A prime ministerial decree banning government employed doctors from taking unpaid leave has provoked anger.
Immediately after the decision was announced by Prime Minister Mustafa Madbouli – he argued Egypt suffers from a shortage of doctors and the decision will help cover the shortfall – doctors working for the Health Ministry threatened to resign their posts.
Ahmed Harhash, a pediatrician working in Saudi Arabia after taking unpaid leave, said he would leave his government job permanently if the decree is implemented.
“All my Egyptian colleagues have either resigned or will resign. We are working abroad for the sake of a better life for our families,” he said.
Ali Mahrous, Head of the Central Administration for Free Treatment at the Ministry of Health, says that since the decree was announced more than 2,000 doctors have resigned.
Mahrous pointed out that though there are no accurate statistics for the number of doctors affiliated to the Health Ministry they are estimated at around 170,000, of whom more than half are currently working abroad.
“There are 69,000 Egyptian doctors in Gulf countries while between 15,000 and 20,000 have permanently left for the US, Canada and Australia,” said Mahrous.
Egyptian doctors working abroad, says Mahrous, earn far more than they make working for the Ministry of Health.
“Why would they sacrifice these salaries to return to Egypt,” he asks, where working conditions leave a lot to be desired. Their salaries are low, and often hospitals lack essential equipment and supplies.
The doctors who have resigned, says Mahrous, “are paid multiple times more than they receive in Egypt”.
“They do not want to risk their positions abroad or lose their salaries.”
Ihab Taher, a member of the board of the Doctors’ Syndicate, believes the decree may well be illegal since it undermines the constitutionally guaranteed right of Egyptian workers to seek employment abroad.
“More than half of doctors currently working abroad have already threatened to resign should the decision not be annulled,” he warned.
But some medical professionals argue doctors working abroad should return for the sake of Egypt, which needs their services.
Rashwan Shaaban, assistant secretary general of the Doctors’ Syndicate, says the country has just one doctor per 800 patients, far short of the doctor per 300 patients recommended internationally.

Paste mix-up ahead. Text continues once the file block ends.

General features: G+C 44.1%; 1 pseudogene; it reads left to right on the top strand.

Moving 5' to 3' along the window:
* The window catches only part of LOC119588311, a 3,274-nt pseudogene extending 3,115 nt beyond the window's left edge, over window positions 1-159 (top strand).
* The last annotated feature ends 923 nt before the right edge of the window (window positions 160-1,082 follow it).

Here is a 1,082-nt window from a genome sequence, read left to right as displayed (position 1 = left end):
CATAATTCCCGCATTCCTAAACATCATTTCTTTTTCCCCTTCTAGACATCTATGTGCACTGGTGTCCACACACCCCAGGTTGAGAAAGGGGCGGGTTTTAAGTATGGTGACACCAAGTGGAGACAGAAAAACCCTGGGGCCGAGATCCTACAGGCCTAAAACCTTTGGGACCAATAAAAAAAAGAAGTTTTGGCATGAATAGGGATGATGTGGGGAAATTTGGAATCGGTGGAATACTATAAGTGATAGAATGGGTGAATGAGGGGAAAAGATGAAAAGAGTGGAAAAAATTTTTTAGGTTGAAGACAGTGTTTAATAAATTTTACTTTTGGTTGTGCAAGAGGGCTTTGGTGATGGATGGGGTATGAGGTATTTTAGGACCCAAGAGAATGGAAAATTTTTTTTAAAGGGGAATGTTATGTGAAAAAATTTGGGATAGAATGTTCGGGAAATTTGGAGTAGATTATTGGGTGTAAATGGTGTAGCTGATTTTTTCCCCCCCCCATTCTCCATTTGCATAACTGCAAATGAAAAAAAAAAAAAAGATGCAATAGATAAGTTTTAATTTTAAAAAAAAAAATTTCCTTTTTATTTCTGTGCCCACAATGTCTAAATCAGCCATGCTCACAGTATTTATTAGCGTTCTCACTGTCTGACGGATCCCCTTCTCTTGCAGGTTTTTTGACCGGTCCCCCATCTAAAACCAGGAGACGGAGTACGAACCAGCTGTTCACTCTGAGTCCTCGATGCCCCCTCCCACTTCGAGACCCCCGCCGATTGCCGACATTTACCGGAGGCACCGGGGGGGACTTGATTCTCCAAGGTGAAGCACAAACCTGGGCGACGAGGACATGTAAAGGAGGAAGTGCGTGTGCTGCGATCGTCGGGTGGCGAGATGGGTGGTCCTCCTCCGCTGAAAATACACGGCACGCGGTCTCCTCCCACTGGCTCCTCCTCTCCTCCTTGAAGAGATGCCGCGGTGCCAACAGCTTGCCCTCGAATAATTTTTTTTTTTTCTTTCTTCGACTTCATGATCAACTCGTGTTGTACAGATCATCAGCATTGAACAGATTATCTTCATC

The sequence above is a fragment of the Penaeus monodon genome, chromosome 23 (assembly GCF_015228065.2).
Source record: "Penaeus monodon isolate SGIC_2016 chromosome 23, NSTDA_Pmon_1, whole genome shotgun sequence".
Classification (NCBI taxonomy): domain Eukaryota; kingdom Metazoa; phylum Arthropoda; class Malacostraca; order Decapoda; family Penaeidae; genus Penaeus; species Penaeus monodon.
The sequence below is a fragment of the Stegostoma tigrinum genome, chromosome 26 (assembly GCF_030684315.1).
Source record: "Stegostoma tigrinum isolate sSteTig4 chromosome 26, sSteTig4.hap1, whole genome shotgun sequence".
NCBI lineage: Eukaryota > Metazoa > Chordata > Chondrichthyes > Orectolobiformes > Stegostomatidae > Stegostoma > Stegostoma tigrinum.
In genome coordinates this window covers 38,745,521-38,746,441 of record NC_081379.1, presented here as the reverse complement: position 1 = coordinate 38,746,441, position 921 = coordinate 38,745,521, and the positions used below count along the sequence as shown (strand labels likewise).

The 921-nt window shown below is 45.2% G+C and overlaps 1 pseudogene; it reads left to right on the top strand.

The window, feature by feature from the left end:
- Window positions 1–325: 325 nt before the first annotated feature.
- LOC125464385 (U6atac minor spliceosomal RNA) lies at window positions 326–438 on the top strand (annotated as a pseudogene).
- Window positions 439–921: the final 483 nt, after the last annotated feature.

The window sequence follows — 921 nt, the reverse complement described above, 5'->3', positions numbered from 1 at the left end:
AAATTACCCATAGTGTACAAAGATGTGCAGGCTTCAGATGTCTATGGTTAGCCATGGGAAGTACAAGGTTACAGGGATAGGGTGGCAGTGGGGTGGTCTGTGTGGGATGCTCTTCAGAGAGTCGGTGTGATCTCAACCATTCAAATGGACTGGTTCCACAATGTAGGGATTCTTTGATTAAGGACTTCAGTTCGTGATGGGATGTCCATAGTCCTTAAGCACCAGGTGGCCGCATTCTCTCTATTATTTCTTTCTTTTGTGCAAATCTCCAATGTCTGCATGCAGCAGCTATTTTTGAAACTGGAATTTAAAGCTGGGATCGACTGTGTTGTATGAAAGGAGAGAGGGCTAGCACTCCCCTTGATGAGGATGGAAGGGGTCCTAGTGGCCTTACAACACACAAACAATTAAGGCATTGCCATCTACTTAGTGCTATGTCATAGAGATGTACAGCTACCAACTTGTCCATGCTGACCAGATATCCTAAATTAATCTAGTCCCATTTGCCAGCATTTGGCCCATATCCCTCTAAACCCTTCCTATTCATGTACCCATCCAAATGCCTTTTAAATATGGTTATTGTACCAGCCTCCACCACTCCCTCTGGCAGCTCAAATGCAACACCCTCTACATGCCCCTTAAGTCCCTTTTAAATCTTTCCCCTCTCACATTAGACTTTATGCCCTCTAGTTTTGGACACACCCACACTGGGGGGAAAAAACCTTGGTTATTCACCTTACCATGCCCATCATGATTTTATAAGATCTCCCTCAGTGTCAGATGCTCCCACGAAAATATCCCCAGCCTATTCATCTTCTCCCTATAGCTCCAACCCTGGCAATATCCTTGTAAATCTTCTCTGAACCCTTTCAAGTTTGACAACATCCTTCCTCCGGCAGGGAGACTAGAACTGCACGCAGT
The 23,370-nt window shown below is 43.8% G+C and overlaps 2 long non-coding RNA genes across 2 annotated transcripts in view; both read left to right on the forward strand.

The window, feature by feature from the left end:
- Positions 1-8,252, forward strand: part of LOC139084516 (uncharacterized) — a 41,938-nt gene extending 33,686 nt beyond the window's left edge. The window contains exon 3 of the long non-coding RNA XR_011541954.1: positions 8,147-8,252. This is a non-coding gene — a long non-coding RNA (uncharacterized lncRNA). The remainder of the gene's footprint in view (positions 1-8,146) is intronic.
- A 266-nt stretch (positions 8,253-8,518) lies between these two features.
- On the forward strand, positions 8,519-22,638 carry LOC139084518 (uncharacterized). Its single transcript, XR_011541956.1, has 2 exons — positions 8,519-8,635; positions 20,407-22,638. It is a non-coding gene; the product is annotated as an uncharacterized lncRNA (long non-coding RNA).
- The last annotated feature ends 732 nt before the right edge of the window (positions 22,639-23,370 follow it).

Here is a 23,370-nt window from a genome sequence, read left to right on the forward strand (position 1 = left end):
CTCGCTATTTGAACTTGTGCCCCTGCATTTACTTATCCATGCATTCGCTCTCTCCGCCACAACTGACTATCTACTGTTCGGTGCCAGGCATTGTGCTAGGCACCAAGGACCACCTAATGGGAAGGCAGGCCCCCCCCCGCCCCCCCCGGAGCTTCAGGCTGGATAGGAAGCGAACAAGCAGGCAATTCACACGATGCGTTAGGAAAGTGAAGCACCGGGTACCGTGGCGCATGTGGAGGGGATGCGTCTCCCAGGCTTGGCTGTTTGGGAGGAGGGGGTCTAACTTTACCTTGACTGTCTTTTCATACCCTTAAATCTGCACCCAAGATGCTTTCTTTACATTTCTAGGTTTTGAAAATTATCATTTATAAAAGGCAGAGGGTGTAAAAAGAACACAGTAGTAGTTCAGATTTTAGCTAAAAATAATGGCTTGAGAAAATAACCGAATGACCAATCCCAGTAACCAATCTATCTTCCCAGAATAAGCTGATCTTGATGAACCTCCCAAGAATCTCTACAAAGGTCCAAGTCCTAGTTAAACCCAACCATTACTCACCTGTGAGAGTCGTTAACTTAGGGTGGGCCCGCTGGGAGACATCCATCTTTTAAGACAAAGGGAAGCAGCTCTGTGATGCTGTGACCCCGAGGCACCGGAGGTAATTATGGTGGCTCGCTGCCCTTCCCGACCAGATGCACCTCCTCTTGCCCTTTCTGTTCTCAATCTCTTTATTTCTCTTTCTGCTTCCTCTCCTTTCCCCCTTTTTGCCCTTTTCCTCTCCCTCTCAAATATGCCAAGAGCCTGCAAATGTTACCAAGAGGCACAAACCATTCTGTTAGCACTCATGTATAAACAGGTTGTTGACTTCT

“This ratio negatively affects the services provided to patients. Egyptian doctors should return as a national duty,” says Taher.
While Taher notes that the basic salary of government employed doctors does not exceed $80 per month – they can earn as much an hour in some countries – additional incentives are in place.
“Doctors who work in remote areas are paid four times more than those in cities, and there are incentives in place for those working in dangerous fields or dealing with highly contagious diseases.”
Doctors, adds Taher, have to make sacrifices for the sake of Egypt which suffers from a serious shortage of Intensive Care Unit (ICU) specialists, anesthetists and orthopedic, neurology and cardiac disease specialists.
Ahmed Harhash argues the prime ministerial decree will have the opposite effect to the one intended, encouraging many doctors to leave for good.
Ihab Ramsis, an ophthalmologist who moved to the US five years ago, says the decision is unrealistic and will soon be withdrawn. “We have seen similar decrees before,” he says.
“One was issued in 2015, and before that in 2013. They were annulled when the government realised the consequences of the decision.”
“Government officials need to be more realistic. They should improve doctors’ working conditions before asking them to leave better paying jobs.”
*A version of this article appears in print in the 15 November, 2018 edition of Al-Ahram Weekly under the headline: Forced return